Drydocking is the cost category likely to increase most significantly in both 2018 and 2019, followed by repairs and maintenance. Specifically, the cost of drydocking is expected to rise by 2.1% in 2018 and by 2.3% in 2019, while expenditure on repairs and maintenance is predicted to increase by 2.0% in 2018 and by 2.3% in 2019.


Expenditure for lubricants will also increase by 1.9% in 2018 and 2.1% in 2019, while increases in spares will be at 1.9% and 2.2% in the two years under review, and for stores are 1.6% and 1.9% respectively.

In addition, the survey showed that the outlay on crew wages will increase by 1.3% in 2018 and by 1.9% in 2019, with other crew costs likely to go up by 1.5% in 2018 and by 1.8% in 2019.

What is more,hull and machinery insurance cost will go up by 1.3% and 1.6% in 2018 and 2019 respectively, while for protection and indemnity insurance the increases are expected at 1.2% and 1.4% respectively. In the meantime, management fees will probably increase by 1.0% in 2018, and by 1.2% in 2019.

The overall cost increases were the highest in the offshore sector again, averaging 4.1% and 4.2% respectively for 2018 and 2019. On the other hand, cost increases in the bulk carrier sector were 1.8% and 2.6% for the corresponding years.

Additionally, operating costs for tankers are expected to increase by 2.4% in 2018, and by 2.9% the following year, while the respective figures for container ships are 4.2% and 3.8%.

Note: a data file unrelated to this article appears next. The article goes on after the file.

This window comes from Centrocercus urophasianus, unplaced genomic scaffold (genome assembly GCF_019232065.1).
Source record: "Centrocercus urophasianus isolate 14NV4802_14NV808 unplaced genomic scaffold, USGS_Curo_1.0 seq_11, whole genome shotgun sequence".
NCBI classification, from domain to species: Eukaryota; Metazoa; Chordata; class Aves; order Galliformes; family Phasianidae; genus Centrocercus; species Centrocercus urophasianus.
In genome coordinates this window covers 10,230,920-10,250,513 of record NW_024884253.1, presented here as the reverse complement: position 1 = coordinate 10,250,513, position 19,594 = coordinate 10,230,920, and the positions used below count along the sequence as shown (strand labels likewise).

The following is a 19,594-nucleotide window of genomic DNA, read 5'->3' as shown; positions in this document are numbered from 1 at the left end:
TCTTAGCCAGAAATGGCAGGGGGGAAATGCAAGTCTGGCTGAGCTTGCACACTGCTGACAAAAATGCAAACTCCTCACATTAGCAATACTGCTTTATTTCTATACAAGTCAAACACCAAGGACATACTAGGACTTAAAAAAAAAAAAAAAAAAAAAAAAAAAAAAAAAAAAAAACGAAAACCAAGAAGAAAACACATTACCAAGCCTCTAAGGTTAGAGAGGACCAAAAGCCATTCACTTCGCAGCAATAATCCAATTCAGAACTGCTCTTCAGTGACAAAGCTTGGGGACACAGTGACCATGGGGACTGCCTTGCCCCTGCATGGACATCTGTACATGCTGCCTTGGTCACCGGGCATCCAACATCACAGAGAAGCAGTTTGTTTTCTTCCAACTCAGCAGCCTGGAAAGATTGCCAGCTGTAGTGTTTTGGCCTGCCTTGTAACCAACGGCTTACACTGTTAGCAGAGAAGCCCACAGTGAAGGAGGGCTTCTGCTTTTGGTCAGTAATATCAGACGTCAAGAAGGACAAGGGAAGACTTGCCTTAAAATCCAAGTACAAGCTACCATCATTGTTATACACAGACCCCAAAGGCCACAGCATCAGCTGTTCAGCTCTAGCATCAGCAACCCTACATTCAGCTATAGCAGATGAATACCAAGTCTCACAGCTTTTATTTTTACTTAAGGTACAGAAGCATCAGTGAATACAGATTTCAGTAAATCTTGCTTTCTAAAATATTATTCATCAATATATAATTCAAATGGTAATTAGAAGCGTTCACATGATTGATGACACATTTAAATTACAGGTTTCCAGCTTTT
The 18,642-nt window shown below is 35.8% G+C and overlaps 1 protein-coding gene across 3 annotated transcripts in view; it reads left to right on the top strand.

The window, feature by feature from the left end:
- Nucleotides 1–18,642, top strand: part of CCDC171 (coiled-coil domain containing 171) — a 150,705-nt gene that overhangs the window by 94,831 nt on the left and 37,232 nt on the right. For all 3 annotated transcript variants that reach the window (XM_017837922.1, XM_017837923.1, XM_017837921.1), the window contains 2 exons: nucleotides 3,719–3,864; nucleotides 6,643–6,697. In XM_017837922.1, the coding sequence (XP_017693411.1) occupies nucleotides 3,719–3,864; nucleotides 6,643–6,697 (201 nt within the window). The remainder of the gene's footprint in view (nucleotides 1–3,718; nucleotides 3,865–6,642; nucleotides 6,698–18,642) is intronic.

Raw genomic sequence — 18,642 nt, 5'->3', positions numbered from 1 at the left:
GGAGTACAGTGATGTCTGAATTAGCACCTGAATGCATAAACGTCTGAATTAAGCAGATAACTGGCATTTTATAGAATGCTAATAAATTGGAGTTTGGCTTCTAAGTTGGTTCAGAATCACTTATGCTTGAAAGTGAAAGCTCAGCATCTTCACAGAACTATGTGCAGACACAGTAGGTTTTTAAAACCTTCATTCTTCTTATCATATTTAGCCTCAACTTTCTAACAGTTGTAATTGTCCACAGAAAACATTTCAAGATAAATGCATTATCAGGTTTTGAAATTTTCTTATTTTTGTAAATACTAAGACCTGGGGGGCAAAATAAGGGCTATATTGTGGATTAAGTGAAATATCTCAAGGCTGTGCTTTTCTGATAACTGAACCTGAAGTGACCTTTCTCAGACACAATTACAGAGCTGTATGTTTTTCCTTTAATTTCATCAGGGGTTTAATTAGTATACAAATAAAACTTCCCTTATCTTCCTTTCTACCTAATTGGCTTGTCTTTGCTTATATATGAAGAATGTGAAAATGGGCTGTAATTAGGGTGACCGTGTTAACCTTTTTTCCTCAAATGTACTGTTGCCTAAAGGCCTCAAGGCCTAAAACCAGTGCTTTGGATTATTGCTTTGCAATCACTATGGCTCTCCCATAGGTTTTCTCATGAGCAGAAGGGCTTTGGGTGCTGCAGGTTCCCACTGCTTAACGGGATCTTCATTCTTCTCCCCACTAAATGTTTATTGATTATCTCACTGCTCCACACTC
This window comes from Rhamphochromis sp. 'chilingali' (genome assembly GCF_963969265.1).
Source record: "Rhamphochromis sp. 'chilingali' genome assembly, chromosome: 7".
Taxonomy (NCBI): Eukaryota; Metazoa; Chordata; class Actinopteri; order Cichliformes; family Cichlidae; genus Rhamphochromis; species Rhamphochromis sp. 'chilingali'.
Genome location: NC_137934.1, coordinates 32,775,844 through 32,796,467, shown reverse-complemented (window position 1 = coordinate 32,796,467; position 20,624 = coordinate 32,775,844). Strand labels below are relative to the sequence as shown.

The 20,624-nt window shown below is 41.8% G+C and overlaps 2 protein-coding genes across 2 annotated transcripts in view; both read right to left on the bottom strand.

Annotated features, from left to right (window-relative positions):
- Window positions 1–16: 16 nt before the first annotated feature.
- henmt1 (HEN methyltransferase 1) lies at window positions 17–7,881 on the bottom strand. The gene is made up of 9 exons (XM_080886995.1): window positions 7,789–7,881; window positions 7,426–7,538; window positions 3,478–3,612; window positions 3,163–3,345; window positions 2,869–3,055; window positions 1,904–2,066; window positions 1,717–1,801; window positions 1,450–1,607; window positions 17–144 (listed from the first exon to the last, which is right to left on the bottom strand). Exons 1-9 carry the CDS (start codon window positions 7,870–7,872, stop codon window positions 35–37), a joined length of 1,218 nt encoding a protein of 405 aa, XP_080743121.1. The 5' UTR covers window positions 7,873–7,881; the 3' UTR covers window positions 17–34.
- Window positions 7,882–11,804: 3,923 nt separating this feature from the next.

As for the reasons that will lead to the higher costs, respondents focused on many areas of concern, with regulation being high on the list, with one respondent noting.

Furthermore, fuel costs were also another major cause, as they are expected to rise over the next two years, especially ahead of the 2020 sulphur cap.

Respondents were also concerned about environmental issues, trade wars, the cost of securing finance, and the global economic recession, all of which are thought to be able to increase operating costs.

However, the cost of new regulation is believed to be the most influential factor affecting operating costs over the next 12 months, at 23%, up from equal third place at  15% last year. 18% of respondents placed finance costs in second place, down from 20% and first place last year, while competition ranked in third place at 15% as it had last year. Finally, crew supply reduced to 12% compared to 19% and second place in last year’s survey.

Richard Greiner, Partner, Shipping and Transport, stated:

The predicted 2.7% and 3.1% increases in operating costs for 2018 and 2019 respectively compare to an average fall in actual operating costs in 2017 of 1.3% across all main ship types recorded in the recent OpCost study.

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